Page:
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We can't control the curve balls life throws at us, but we can control how we handle them. asha bandele decided she needed to face the biggest one of her life alone.
Cynthia Addai-Robinson — star of the USA series "Shooter" — reads asha's essay, "I Need to Woman Up and Do This on My Own."
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Cynthia Addai-Robinson is perhaps best known for her leading role as Naevia on the critically acclaimed Starz action series "Spartacus." Cynthia currently stars as the female lead, opposite Ryan Phillipe, in USA’s action series "Shooter," which is in its second season. Last fall, she starred alongside Ben Affleck and opposite J.K. Simmons’ in Warner Bros.' hit thriller "The Accountant."
Currently, Cynthia can be seen on NBC’s “Chicago Med” as Dr. Vicki Glass, and on CW’s "Arrow" as Amanda Waller. In 2015, she starred in History Channel’s mini-series "Texas Rising," opposite Bill Paxton and Olivier Martinez.
On film, Cynthia starred alongside Zoe Saldana in Sony Pictures' "Colombiana." Additional television credits include recurring roles on CW’s "The Vampire Diaries," F/X’s "Dirt" and ABC’s "Flash Forward." Additionally, she has guest-starred on a number of hit CBS shows, including "NCIS: Los Angeles," "CSI: NY," "CSI: Miami" and "Numbers."
Born in the United Kingdom to a Ghanaian mother and American father, Cynthia moved to the United States at a young age, spending her formative years in a suburb outside of Washington, D.C. She fell in love with acting as a teenager and furthered her love of the theatre when she went on to pursue a degree in at the prestigious Tisch School of the Arts at NYU.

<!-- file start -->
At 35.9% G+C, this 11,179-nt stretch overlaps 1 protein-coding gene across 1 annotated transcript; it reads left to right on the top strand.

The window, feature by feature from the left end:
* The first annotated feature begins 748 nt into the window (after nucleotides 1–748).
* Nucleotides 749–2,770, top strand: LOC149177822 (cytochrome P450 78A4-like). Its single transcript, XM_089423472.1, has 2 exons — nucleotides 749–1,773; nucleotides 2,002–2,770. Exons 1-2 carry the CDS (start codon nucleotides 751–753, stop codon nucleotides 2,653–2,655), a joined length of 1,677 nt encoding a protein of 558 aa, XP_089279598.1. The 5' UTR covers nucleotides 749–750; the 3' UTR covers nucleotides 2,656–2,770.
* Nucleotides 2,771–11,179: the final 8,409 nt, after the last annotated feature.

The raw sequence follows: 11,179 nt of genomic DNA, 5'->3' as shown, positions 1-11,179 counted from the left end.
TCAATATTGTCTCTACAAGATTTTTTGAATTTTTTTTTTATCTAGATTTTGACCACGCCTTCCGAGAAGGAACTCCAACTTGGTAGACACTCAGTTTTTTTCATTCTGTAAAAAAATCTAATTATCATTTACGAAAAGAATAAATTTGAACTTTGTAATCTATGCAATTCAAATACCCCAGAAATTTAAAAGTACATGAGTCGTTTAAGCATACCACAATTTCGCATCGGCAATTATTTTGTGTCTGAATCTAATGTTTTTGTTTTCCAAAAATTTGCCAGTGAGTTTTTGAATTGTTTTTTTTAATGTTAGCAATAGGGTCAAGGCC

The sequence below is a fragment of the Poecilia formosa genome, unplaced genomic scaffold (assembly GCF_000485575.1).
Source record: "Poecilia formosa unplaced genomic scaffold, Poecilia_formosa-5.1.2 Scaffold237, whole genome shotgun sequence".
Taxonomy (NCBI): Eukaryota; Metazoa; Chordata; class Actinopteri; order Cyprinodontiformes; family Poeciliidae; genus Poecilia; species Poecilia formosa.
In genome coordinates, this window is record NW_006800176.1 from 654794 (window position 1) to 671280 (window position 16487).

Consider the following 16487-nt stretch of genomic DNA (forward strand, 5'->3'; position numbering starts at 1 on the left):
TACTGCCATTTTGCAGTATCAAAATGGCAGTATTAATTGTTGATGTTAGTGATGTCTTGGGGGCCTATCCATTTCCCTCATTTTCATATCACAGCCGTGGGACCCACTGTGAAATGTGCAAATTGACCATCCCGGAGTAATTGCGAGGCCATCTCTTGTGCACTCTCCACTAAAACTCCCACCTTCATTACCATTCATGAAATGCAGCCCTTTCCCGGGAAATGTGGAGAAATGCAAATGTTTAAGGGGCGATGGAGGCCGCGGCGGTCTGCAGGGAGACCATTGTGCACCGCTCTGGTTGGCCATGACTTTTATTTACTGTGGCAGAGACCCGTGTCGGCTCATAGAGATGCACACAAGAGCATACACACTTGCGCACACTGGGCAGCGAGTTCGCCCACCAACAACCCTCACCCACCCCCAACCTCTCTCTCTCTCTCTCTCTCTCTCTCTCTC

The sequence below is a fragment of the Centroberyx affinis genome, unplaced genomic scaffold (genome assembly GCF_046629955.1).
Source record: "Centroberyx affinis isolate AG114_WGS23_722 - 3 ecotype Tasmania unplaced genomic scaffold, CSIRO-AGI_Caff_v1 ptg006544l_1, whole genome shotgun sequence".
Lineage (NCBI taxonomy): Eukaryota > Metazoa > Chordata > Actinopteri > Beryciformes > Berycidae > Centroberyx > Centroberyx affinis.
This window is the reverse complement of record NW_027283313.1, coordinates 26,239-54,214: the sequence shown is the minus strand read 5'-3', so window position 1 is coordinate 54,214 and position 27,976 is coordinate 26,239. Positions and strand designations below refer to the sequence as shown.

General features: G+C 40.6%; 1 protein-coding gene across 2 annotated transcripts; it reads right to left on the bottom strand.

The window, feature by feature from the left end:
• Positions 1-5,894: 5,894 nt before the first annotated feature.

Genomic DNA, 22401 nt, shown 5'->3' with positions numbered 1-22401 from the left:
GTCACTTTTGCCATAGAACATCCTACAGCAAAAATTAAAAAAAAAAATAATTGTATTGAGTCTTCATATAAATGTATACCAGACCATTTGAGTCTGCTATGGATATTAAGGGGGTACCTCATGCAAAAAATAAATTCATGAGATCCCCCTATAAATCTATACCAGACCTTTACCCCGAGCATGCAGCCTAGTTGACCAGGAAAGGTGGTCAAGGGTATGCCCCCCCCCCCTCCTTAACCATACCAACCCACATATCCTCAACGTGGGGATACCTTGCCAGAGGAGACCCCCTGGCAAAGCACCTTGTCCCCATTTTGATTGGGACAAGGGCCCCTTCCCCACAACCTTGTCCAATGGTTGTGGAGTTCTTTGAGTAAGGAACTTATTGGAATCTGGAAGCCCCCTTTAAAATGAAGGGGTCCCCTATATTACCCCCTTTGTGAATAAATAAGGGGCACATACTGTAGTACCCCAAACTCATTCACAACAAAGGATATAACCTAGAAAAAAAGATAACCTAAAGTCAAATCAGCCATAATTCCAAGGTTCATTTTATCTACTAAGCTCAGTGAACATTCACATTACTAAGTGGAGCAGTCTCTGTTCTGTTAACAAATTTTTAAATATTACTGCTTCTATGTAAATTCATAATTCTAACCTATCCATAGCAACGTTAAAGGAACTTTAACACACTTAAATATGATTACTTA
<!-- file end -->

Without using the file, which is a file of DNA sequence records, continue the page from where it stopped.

asha bandele is Senior Director of Grants, Partnerships and Special Projects for the Drug Policy Alliance. She's the award-winning, best-selling author of "The Prisoner’s Wife" and four other books, and a journalist whose articles have been read widely in publications that include The New York Times, The Nation, Vibe, Ebony and Essence, where she covered a broad range of people from Winnie Mandela to Denzel Washington, from Assata Shakur to Mary J. Blige. She has reported from Cuba, South Africa and Newtown, Connecticut, after the massacre at Sandy Hook Elementary School. In 2014, asha was the last person to interview Dr. Maya Angelou, 10 days before her death.
In 2016, Scribner re-released asha’s 2003 novel, "Daughter," about the impact of police violence on one Brooklyn family, with the updated e-edition including advice on healing from the founders of Black Lives Matter, Harry Belafonte, Michelle Alexander, Kadiatou Diallo and numerous others incredible scholars and advocates.
asha completed her B.A. at The New School, her M.F.A. at Bennington College and served as a Revson Fellow at Columbia University in which her cohort unpacked issues of economic disparity in a post-9/11 New York City. But her single greatest joy and passion is parenting her daughter, Nisa, an honors-level high-schooler, dancer, writer and Aries, who published her own first work when she was 15. The two live and create in Brooklyn, New York.